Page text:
Finally, the “for” in verse 11 signals a third way behaviors and beliefs intertwine. The past appearing of Christ in grace and his future appearing in glory trains and enables us to live radically different lives in the present. The ethics which Titus is to teach are evangelistic indeed –a way of life which fits, fans, and is fueled by, the gospel.

How Older Men are to Live (2:2)

Perhaps the only safe way to define “older” men is to say they are older than the younger men. Some writers suggest 40 years old and up. In any case, Paul authorizes his young helpers to teach older men (2:1), and “encourage” them (1Tim 5:1), but not to “rebuke” them (1Tim 5:1). Older men “are to be sober-minded, dignified, self-controlled” (2:2, ESV). The first word means sober in relation either to alcohol or to conduct. Certainly, the latter would include the former, and is likely the primary sense here (see 1Tim 3:2, 11).

The second term means “worthy of respect” and is also used in the lists in 1 Timothy 3, as is the third term, sōphrōn. This is an important word in this letter. It is used of elders (1:8), young women (2:5), and young men (2:6), and is a virtue the gospel is specifically said to promote (2:12). It “depicts a measured restraint in all things – the opposite of behavior which might be regarded as foolish or ‘Cretan.’”[1]

The world says only youths are beautiful, but the Bible says you can be old and beautiful (Prov 20:29). Here were older Cretans, once “foolish … passing [their] days in malice and envy” (3:3, ESV) and in lies and drunkenness (1:12), and now they’re free of such chains, clothed and in their right minds (Luke 8:35). I can picture the faces of godly men who had gained mastery over their passions and sin, and there was a resulting dignity to their step. It was an honor, not a duty, to attend their funerals, and even now, our voices break when we talk about them. They were the very men we one day hope to be.

Beautiful, yes, but Titus is also to remind them to be healthy, “sound in faith, in love, and in steadfastness,” where the latter term replaces “hope” in the familiar NT triad of virtues. Their physical health may be starting to fail them, but their spiritual vital signs of trust in God, love for all, and endurance in hope, are to be stronger than ever.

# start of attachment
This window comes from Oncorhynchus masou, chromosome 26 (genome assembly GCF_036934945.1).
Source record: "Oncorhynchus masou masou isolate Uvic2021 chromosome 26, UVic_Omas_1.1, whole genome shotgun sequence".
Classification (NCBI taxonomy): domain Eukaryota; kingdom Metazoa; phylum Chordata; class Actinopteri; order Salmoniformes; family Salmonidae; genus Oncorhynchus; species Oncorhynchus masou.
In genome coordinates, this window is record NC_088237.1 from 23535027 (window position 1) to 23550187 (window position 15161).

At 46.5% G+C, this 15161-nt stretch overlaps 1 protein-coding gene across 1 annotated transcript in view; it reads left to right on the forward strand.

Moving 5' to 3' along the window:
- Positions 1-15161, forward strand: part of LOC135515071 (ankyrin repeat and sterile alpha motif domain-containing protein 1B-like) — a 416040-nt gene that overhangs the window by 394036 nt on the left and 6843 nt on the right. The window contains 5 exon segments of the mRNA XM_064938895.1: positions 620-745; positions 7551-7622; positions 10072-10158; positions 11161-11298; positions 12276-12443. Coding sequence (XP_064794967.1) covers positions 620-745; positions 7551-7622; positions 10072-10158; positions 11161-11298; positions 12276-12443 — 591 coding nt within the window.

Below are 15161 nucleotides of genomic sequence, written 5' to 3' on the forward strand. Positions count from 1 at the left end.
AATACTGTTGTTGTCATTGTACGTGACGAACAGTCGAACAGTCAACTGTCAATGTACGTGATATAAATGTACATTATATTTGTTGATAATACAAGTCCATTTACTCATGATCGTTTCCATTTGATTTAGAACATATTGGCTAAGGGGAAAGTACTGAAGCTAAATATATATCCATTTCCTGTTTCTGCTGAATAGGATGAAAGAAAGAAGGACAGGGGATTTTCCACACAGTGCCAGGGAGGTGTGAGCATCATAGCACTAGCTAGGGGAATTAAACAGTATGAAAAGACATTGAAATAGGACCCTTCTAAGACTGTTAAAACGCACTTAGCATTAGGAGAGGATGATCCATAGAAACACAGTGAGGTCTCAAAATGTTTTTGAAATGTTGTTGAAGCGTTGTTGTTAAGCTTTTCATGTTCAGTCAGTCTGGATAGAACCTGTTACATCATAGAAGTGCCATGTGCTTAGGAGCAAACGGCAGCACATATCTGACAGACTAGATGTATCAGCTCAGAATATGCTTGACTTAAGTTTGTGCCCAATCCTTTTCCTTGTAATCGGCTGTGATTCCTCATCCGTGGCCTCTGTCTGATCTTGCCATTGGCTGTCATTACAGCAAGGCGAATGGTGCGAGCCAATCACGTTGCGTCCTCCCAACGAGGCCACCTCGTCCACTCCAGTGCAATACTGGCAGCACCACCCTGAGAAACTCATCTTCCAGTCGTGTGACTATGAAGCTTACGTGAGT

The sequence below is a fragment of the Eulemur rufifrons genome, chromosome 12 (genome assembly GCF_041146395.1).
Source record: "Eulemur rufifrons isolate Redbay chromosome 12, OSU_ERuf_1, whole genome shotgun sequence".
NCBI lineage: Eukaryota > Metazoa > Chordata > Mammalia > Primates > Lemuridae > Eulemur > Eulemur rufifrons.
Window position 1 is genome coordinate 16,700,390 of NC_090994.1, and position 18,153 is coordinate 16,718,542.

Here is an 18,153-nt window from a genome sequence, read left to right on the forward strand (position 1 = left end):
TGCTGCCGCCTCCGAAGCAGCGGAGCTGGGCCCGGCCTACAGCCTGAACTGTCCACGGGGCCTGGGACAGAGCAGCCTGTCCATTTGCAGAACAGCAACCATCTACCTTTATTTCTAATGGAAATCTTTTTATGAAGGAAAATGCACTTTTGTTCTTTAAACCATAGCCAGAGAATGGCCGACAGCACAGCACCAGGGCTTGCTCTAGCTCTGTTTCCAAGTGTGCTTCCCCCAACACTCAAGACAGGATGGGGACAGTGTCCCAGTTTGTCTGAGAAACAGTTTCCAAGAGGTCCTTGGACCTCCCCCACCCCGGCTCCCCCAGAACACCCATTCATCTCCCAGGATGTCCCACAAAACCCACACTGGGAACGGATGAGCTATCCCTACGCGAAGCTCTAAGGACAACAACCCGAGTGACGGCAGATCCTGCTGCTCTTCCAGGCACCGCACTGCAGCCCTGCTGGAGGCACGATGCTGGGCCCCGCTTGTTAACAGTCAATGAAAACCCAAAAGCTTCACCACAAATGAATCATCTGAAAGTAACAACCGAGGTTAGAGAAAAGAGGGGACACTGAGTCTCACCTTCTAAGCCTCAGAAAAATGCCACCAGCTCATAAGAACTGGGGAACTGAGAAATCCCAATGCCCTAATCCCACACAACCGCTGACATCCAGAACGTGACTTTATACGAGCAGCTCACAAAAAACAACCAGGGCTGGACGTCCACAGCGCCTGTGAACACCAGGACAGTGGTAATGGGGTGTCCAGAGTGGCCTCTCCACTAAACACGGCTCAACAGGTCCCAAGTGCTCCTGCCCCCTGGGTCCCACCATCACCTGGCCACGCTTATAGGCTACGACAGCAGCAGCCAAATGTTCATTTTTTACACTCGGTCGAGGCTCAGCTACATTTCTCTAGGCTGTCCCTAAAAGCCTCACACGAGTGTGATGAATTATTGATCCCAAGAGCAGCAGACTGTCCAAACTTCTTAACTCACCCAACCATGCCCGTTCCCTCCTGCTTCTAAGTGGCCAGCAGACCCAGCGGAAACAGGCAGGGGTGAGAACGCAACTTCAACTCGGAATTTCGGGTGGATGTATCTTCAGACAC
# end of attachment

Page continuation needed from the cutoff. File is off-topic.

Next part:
Some Practical Lessons

Let’s step back and reflect on two practical lessons this chapter has taught us so far.

First, the NT’s habit of giving specific teaching to various groups of Christians is surely a pattern we ought to follow. Passages such as 1 Timothy 5:1-2, Ephesians 5:22-6:9, Colossians 3:18-4:1, 1 Peter 2:18-3:7, and 1 John 2:12-14, join this one in showing us the value of providing customized instruction for specific groups in our public assembly ministry, so that all may know what faithfulness to Christ looks like in their unique context.

Second, the label “teaching”[2] should not be reserved for doctrinal beliefs only, but also for the behaviors which fit with and flow out of those beliefs. And all our teaching of doctrinal beliefs should have Christian behavior as its aim. It is the knowledge of the truth that leads to godliness (1:1).

[1] Philip Towner, The Letters to Timothy and Titus, 720.

[2] It is true that the word behind the ESV’s “teach” in 2:1 is laleō, not didaskō. But in this context laleō does have the sense of teaching, as the commentaries by Knight, Mounce, and Towner argue (see 2:15, 1Tim 6:2, Mark 2:2, 1Cor 2:6, Acts 17:19, 18:25).